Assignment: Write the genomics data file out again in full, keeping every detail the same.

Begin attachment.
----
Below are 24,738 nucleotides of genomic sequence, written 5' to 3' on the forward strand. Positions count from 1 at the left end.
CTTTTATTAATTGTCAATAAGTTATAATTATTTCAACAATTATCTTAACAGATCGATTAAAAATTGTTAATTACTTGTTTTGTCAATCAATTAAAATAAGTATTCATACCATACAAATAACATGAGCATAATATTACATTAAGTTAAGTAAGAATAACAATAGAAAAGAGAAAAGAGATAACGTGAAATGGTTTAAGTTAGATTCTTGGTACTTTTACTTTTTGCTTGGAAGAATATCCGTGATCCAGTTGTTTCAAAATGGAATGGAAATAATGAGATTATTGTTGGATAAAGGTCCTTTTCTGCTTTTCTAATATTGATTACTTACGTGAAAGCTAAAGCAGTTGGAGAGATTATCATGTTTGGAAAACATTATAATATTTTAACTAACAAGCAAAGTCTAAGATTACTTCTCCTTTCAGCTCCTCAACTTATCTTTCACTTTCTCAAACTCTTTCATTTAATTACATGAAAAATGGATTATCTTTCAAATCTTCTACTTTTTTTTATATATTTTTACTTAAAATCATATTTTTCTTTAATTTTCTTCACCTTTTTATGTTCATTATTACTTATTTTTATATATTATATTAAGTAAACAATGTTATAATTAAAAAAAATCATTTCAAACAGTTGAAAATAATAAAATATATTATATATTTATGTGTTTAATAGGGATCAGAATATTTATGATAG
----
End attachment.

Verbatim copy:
Below are 24,738 nucleotides of genomic sequence, written 5' to 3' on the forward strand. Positions count from 1 at the left end.
CTTTTATTAATTGTCAATAAGTTATAATTATTTCAACAATTATCTTAACAGATCGATTAAAAATTGTTAATTACTTGTTTTGTCAATCAATTAAAATAAGTATTCATACCATACAAATAACATGAGCATAATATTACATTAAGTTAAGTAAGAATAACAATAGAAAAGAGAAAAGAGATAACGTGAAATGGTTTAAGTTAGATTCTTGGTACTTTTACTTTTTGCTTGGAAGAATATCCGTGATCCAGTTGTTTCAAAATGGAATGGAAATAATGAGATTATTGTTGGATAAAGGTCCTTTTCTGCTTTTCTAATATTGATTACTTACGTGAAAGCTAAAGCAGTTGGAGAGATTATCATGTTTGGAAAACATTATAATATTTTAACTAACAAGCAAAGTCTAAGATTACTTCTCCTTTCAGCTCCTCAACTTATCTTTCACTTTCTCAAACTCTTTCATTTAATTACATGAAAAATGGATTATCTTTCAAATCTTCTACTTTTTTTTATATATTTTTACTTAAAATCATATTTTTCTTTAATTTTCTTCACCTTTTTATGTTCATTATTACTTATTTTTATATATTATATTAAGTAAACAATGTTATAATTAAAAAAAATCATTTCAAACAGTTGAAAATAATAAAATATATTATATATTTATGTGTTTAATAGGGATCAGAATATTTATGATAG